… [Now] let’s talk a little bit about the effects. We’re going to make a superhero blockbuster. We’re going to blow things up. There’s going to be a lot of effects in this. And, again, we’re concerned a lot about simulation feeling too real or not being artistic to fit in here. So, we start small and we’re applying the same rules (Keep it graphic. Keep it simple. Interesting colours.), and we’re applying the anima[ation]principles here: we’re animating on twos.
… [Early concept art was] not feeling quite right here. It’s feeling a little too simulated. It’s feeling a little too much like we just processed simulations and it’s not enough. So, we start working with 2D animators to animate – actually animate by hand – 2D animation cycles. Now we’re onto something with this, but we have a lot of effects. This is going to do the heavy lifting. We built libraries of this kind of animation and, for hero moments, these are fed into – and glued together – with a lot of other simulation and together it all just works. We’re really loving this and we’re extending it and in some parts of the movie we’re going pretty far and we’re making it really graphic.
If you step through everything in the movie and you’re going to get something that could be an interesting frame and sometimes they’re subliminally stuff you’re feeling … there’s stuff that you’ll feel subliminally that you don’t even see. If you do step through the blu ray you’ll see all these interesting little tidbits that you may not notice.[During the end fight] there are these flash frames. There’s all these cool little moments in there. It’s what people are feeling and, again, the blu ray – you can go through it – there’s so many frames nobody knows are there til you go frame-by-frame. It’s pretty cool!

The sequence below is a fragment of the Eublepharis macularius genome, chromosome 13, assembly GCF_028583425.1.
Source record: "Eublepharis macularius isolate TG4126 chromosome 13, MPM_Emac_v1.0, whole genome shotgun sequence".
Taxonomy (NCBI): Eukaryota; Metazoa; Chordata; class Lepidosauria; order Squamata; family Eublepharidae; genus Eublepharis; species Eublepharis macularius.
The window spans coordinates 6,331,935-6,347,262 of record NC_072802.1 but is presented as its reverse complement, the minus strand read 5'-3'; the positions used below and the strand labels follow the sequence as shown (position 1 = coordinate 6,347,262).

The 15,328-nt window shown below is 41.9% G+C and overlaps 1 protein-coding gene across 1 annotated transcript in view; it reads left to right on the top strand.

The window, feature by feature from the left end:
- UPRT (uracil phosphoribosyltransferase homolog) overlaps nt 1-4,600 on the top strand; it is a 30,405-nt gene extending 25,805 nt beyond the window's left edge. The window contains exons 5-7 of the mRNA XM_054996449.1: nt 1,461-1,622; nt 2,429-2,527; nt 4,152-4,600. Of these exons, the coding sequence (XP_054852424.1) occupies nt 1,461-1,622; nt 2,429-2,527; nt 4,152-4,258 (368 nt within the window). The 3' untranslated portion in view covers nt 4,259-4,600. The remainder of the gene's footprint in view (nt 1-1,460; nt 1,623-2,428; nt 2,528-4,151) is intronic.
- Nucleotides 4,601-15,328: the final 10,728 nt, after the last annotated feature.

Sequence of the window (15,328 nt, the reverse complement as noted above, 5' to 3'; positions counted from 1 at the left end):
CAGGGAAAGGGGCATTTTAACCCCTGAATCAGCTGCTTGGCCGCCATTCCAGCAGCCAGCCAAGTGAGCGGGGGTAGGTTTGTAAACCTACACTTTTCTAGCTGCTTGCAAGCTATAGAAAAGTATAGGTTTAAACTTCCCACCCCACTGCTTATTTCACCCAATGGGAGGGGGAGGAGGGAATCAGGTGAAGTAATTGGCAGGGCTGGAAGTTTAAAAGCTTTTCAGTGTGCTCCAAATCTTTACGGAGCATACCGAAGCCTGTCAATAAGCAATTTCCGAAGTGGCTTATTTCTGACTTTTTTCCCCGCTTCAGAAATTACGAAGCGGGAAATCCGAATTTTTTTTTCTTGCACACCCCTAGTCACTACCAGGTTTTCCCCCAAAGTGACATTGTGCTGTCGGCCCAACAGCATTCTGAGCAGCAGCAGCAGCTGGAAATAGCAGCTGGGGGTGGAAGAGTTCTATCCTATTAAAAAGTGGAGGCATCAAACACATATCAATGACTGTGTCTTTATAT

You talked about how: if it’s not broken, break it – but you have a plot point in Spider-Verse where reality is literally breaking. How do you reconcile that?
DD: Right, so, we thought we’d gone to 11 too soon because we had done all of this before the final sequence where we had the final battle. I think there we do a couple things: the palate goes completely crazy – we’ve got the palate, we’ve got action, we’ve got a depth of stuff that hopefully is not confusing because we still want the emotion, but we have so much going on. Again, it’s rooted in a palate and activity that is just not normal.
There are moments where the music and the action synch up. Was that something you had to account for later in production?
DD: Most of the score is done after. We planned for that. Now we wanted to keep the story open as long as possible, so sometimes there was a back-and-forth. They would rescore to something or make a change